John Burger came to the Register in 2001 as a staff writer after working as a reporter for Catholic New York, the newspaper of the Archdiocese of New York. He has a bachelor’s degree in English from Iona College in New Rochelle, N.Y., and a master’s degree in English from Iowa State University and has taught in China and France.
Here we are at another Thanksgiving, that most American of feast days. For so many of us, it has come to mean food, family and football.
Oh, and phenomenal savings — the next day, anyway.
We are reminded to thank God for our many blessings. And then we indulge.
I’ve never really thought about it much, but Archbishop Timothy Dolan made a lot of sense the other day when he pointed to the basic thing for which we must be grateful: the religious liberty we enjoy in this country, settled in large part by those whose religious freedom had been curtailed in the Old World.
In speaking of that “first freedom,” the archbishop of New York found himself in an interesting setting. He had just finished leading an important meeting of the 300 or so bishops of the United States in which a major topic of discussion was the erosion of religious liberty in our republic. It was Archbishop Dolan, as president of the U.S. Conference of Catholic Bishops, who established an ad hoc committee on religious freedom, in response to growing threats to religious liberty. There’s the proposed mandate, for example, from the U.S. Health and Human Services Department that all employer healthcare plans cover contraception and sterilization — with a very narrow religious exemption. And there have been several Catholic Charities agencies that have gotten out of adoption and foster care because same-sex “marriage” laws require them to place children with homosexual households.
Religious freedom is a concern that, I dare say, is not yet on the radar screens of most Americans. They may have heard of Christians in other countries who cannot practice as they wishe, but not here, not in the good-old U.S.A.
If Archbishop Dolan has his way, however, it will be an issue in the 2012 elections.
The audience he addressed Sunday at Fordham University could well relate to his concerns. Fordham’s University Church was packed to the rafters with hundreds of Ukrainians and Ukrainian-Americans, whose Church and homeland had suffered bitterly for decades in the century lately ended.
They were there to honor the longtime major archbishop of the Ukrainian Greek Catholic Church, Cardinal Lubomyr Husar, who retired this year at the age of 77. Fordham erected the cardinal’s coat of arms in the sanctuary of the church, boasting that this alumnus (he earned a graduate degree there in 1966) was one of eight cardinals associated with the Jesuit university. Cardinal Avery Dulles is another.
The institution also bestowed an honorary doctorate on Cardinal Husar’s successor, Major Archbishop Sviatoslav Shevchuk.
More remarkable than his name, perhaps, is his age. He was 40 when he was elected in March to lead the world’s largest Eastern-rite Church in communion with Rome, with its 5.5 million members in Ukraine and the “Diaspora” around the world.
In his introductory remarks, Archbishop Dolan said that on Thanksgiving, “we thank God for the freedom and liberty we enjoy. We’ll have another reason for gratitude this week: that we’ve been privileged to be part of an occasion in which we honor you for the bravery, fortitude, integrity, fidelity and tenacity of you and Cardinal Husar and your beloved Ukrainian Catholics, who exhibited those virtues in a land that did not have religious liberty and freedom.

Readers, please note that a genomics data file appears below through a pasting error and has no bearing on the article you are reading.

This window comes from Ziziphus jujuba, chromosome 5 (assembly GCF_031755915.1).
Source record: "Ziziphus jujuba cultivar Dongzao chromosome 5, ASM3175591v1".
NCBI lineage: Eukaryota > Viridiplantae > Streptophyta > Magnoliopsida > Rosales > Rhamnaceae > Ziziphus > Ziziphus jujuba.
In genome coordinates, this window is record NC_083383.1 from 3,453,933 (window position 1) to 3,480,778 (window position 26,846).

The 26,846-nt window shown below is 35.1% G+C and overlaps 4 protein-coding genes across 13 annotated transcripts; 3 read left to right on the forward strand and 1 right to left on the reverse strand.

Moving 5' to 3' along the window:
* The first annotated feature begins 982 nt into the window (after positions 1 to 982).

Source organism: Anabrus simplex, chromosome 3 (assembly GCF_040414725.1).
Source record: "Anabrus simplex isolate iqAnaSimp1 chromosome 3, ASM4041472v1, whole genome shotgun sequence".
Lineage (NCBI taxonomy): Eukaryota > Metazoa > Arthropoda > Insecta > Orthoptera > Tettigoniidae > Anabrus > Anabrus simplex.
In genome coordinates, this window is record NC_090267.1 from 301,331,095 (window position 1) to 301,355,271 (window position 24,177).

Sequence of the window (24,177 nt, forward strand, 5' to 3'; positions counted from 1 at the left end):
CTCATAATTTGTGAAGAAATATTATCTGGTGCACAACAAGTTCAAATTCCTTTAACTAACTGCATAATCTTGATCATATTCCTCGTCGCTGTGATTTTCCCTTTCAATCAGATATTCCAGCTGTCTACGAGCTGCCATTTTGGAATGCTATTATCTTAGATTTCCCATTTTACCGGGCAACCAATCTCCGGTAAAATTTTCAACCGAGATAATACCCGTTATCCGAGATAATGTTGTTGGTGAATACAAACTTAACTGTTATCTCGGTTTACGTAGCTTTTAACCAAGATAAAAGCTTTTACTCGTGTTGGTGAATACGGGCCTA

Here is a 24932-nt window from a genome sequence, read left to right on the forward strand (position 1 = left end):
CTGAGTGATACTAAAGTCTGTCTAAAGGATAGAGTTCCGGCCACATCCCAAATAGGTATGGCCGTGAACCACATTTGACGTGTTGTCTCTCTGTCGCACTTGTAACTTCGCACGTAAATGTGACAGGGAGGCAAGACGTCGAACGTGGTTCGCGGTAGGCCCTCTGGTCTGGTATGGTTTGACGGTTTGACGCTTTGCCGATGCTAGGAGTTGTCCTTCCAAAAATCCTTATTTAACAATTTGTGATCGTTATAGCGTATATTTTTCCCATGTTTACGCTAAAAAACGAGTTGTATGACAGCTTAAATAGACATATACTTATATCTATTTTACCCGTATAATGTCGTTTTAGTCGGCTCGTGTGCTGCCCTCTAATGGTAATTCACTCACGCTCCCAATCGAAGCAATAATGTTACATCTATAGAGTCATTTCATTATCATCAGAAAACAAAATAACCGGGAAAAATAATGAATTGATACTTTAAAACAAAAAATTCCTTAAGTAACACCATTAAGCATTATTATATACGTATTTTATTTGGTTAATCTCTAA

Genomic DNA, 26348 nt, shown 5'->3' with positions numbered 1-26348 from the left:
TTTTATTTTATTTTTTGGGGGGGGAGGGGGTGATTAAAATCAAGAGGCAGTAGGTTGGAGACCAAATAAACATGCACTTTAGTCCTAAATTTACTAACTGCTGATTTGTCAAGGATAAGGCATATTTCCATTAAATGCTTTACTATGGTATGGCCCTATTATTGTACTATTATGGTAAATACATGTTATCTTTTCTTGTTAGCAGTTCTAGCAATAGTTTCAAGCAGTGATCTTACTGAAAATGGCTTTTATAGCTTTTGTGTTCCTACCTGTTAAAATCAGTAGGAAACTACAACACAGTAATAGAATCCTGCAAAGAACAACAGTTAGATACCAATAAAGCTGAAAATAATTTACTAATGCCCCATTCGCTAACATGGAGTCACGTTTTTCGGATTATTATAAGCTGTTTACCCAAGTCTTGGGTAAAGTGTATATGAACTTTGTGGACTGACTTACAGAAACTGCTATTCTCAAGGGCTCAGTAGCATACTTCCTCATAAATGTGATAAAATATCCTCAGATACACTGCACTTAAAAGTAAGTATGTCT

“Please accept our love and gratitude for you witness,” he said. “We need it more than ever.”
Archbishop Sviatoslav said he accepted the honor for the “martyr Church” he has been called to carry on his shoulders. Days earlier, as a guest at the U.S. bishops conference meeting in Baltimore, he expanded a bit more on that martyr Church, its resurrection since the fall of communism and its new challenges.
“I would like to express our solidarity with the USCCB as it prepares to defend religious freedom and liberty more vocally in the public square, not only in the United States but worldwide,” he said. “The Ukrainian Greek Catholic Church has a special understanding of religious liberty and what its absence entails. It’s evidenced by the martyrdom experienced by our Church during the totalitarian communist regime in eastern Europe…. Basic Church structures [were] totally destroyed by the communist regime.”
The Church in the Ukrainian Soviet Socialist Republic was forcibly subsumed into the Russian Orthodox Church, and ecclesiastical properties were confiscated. The faithful continued to practice their religion underground.
Now, however, though the Church enjoys freedom, “society is facing strong secularizing influences,” which brings its own problems.
The Nov. 20 tribute to these two Ukrainian Catholic leaders, planned over a year ago, took place in a month in which one of Pope Benedict XVI’s prayer intentions was for the Eastern Churches, “that their venerable tradition may be known and appreciated as a spiritual treasure for the entire Church.” Coincidentally, I also had the opportunity to attend two other Ukrainian-related events in New York in November: a one-man play by Father Edward Evanko on the 1932-32 famine caused by the disastrous policies of Stalin, which left an estimated 7-10 million dead, and the premiere of a setting of the Liturgy of St. John Chrysostom, by Roman Hurko — a veritable feast for the ears and spirit.
Here’s one Roman Catholic who, this Thanksgiving, is grateful for the faith and fidelity, fortitude, witness and wisdom of our Eastern Christian brothers and sisters.